But here you are trying to force that sort of thing because you have the power of the Army behind you. There is connection between the Army and some of the Sinhalese students, which is not good at all. That is why we are calling for a fully-fledged inquiry into these issues. At the moment the University has come to a decision to reopen the faculties which seems to be going on smoothly, but the underlying causes must be looked into. There are various people with ulterior motives, who want to show that the Tigers (LTTE) are still active here, and therefore justify that the Army presence is a must.   

 


Q But on the contrary Chief  Minister, many including the Vice Chancellor who spoke to us said that this was an issue between two groups of students. You instead are adding political symbolism to the incident. ?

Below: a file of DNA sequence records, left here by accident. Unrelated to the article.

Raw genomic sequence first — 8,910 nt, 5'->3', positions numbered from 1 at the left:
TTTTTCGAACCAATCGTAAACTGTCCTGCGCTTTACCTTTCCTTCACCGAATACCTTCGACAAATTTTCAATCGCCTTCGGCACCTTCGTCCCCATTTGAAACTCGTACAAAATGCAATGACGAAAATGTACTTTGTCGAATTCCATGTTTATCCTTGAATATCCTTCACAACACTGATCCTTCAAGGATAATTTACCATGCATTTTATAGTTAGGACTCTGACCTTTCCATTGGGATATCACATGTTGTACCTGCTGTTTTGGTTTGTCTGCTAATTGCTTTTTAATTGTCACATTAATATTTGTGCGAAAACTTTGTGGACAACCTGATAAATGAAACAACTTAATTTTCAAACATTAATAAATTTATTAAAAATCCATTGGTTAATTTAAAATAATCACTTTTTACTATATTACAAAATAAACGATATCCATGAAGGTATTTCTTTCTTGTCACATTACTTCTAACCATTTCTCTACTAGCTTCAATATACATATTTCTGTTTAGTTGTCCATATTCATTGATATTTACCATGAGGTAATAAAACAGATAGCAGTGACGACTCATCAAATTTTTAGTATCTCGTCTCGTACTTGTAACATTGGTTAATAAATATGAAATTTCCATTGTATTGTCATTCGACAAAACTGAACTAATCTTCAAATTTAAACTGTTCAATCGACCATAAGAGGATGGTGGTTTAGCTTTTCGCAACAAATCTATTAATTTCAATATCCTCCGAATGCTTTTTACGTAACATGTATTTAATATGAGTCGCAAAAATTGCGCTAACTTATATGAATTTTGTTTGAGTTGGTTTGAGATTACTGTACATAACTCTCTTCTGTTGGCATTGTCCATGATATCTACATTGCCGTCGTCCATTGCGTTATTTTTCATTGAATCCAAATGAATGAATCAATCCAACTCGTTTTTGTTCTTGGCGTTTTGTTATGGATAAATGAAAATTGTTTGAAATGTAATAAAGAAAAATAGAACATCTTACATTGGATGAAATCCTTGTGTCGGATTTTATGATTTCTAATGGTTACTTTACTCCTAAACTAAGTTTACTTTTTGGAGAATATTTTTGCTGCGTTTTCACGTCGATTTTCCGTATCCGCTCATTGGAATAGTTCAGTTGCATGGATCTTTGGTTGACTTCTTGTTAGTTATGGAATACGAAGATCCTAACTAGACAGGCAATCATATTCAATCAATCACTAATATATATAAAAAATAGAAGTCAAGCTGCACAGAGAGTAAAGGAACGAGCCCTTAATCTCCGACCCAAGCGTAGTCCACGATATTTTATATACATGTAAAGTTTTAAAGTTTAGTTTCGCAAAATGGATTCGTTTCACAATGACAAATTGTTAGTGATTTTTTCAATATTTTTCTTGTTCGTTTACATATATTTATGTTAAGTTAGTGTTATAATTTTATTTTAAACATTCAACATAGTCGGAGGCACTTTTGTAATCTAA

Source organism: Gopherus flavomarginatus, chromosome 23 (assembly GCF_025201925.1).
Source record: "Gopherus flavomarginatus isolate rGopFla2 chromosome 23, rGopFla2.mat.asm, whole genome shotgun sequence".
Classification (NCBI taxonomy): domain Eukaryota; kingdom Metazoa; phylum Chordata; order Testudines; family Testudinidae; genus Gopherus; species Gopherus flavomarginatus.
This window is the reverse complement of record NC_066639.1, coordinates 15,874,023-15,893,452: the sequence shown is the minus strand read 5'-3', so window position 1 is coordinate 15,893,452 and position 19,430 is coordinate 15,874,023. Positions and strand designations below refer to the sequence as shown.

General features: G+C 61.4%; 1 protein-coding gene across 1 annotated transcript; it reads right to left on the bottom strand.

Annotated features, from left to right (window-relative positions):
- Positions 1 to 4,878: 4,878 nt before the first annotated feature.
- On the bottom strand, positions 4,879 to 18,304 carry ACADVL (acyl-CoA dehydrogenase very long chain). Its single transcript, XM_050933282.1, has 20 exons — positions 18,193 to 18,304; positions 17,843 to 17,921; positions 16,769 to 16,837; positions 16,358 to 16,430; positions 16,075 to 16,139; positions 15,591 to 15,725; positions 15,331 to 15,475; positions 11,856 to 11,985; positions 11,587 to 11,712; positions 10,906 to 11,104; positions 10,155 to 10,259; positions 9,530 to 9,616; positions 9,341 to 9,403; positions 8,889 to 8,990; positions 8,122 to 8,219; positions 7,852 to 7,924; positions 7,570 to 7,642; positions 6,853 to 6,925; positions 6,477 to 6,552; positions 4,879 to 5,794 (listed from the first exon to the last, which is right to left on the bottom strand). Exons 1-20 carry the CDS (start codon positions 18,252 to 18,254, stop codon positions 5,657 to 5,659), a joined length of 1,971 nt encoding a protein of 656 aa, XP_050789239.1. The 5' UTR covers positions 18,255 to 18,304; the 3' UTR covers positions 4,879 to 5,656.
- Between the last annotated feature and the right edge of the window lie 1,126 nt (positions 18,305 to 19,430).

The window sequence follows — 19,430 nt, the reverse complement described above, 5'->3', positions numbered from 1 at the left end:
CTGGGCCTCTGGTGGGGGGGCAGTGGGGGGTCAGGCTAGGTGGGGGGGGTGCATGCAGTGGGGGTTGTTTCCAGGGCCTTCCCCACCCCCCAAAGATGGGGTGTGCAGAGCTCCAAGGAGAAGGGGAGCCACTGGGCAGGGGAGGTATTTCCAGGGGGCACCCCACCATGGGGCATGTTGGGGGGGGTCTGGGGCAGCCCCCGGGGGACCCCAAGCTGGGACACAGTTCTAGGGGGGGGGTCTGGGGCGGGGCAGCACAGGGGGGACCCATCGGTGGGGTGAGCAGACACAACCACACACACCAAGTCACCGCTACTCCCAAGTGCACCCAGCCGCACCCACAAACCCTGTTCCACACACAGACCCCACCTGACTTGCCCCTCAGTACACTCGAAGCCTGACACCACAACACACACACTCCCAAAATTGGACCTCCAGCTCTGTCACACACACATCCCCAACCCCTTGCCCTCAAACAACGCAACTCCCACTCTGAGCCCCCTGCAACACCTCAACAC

No it isn’t symbolic. There is evidence about the connection between the Army and the students. Yes, on the surface what they say is true. But we have gone further into the matter as the Provincial Council. When you have such connections you have to look at it much more carefully.

 

 

Recognition of individuals who constitute all communities as equals must be done by all, especially by the majority community. We have to be equals in this business. The majority community can’t have a hegemonic - and look down upon us as the minority 

 

 


Q There is a notion in the South that there are ethno-nationalist Tamil sentiments sprouted by the faculty, and that this issue is a result of such propagation...  
What I would like to ask you is, what is wrong with telling about who we are? We are Tamils and we have an ethno-centric attitude towards our people, just like you, as a Muslim, would have for your people. We have a right to talk about our culture, our behaviour and our aspirations. If anything of that borders on violence, then bring it to my notice and I will take action. But what is wrong with talking about our background.